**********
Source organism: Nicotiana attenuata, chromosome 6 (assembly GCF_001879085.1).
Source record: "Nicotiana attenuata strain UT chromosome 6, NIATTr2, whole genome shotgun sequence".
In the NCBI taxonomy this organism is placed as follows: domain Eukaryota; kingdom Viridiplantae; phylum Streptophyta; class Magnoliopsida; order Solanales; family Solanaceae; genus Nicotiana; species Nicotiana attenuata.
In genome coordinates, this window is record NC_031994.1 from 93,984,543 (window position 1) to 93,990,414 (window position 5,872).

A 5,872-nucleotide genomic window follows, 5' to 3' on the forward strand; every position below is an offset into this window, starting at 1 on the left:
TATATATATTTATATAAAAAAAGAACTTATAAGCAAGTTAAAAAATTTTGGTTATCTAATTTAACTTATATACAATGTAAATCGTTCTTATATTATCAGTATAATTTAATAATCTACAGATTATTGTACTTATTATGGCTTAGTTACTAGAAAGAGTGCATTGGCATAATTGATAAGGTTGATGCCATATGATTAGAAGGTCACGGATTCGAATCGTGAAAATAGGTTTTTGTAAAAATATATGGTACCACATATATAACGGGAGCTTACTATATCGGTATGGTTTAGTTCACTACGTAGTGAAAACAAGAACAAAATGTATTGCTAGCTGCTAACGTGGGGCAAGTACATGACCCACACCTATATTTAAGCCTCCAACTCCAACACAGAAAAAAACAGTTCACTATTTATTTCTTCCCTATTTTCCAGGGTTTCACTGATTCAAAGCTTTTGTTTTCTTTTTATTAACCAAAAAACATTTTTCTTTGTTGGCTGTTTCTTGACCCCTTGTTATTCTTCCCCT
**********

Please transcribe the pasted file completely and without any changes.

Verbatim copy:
Source organism: Nicotiana attenuata, chromosome 6 (assembly GCF_001879085.1).
Source record: "Nicotiana attenuata strain UT chromosome 6, NIATTr2, whole genome shotgun sequence".
In the NCBI taxonomy this organism is placed as follows: domain Eukaryota; kingdom Viridiplantae; phylum Streptophyta; class Magnoliopsida; order Solanales; family Solanaceae; genus Nicotiana; species Nicotiana attenuata.
In genome coordinates, this window is record NC_031994.1 from 93,984,543 (window position 1) to 93,990,414 (window position 5,872).

A 5,872-nucleotide genomic window follows, 5' to 3' on the forward strand; every position below is an offset into this window, starting at 1 on the left:
TATATATATTTATATAAAAAAAGAACTTATAAGCAAGTTAAAAAATTTTGGTTATCTAATTTAACTTATATACAATGTAAATCGTTCTTATATTATCAGTATAATTTAATAATCTACAGATTATTGTACTTATTATGGCTTAGTTACTAGAAAGAGTGCATTGGCATAATTGATAAGGTTGATGCCATATGATTAGAAGGTCACGGATTCGAATCGTGAAAATAGGTTTTTGTAAAAATATATGGTACCACATATATAACGGGAGCTTACTATATCGGTATGGTTTAGTTCACTACGTAGTGAAAACAAGAACAAAATGTATTGCTAGCTGCTAACGTGGGGCAAGTACATGACCCACACCTATATTTAAGCCTCCAACTCCAACACAGAAAAAAACAGTTCACTATTTATTTCTTCCCTATTTTCCAGGGTTTCACTGATTCAAAGCTTTTGTTTTCTTTTTATTAACCAAAAAACATTTTTCTTTGTTGGCTGTTTCTTGACCCCTTGTTATTCTTCCCCT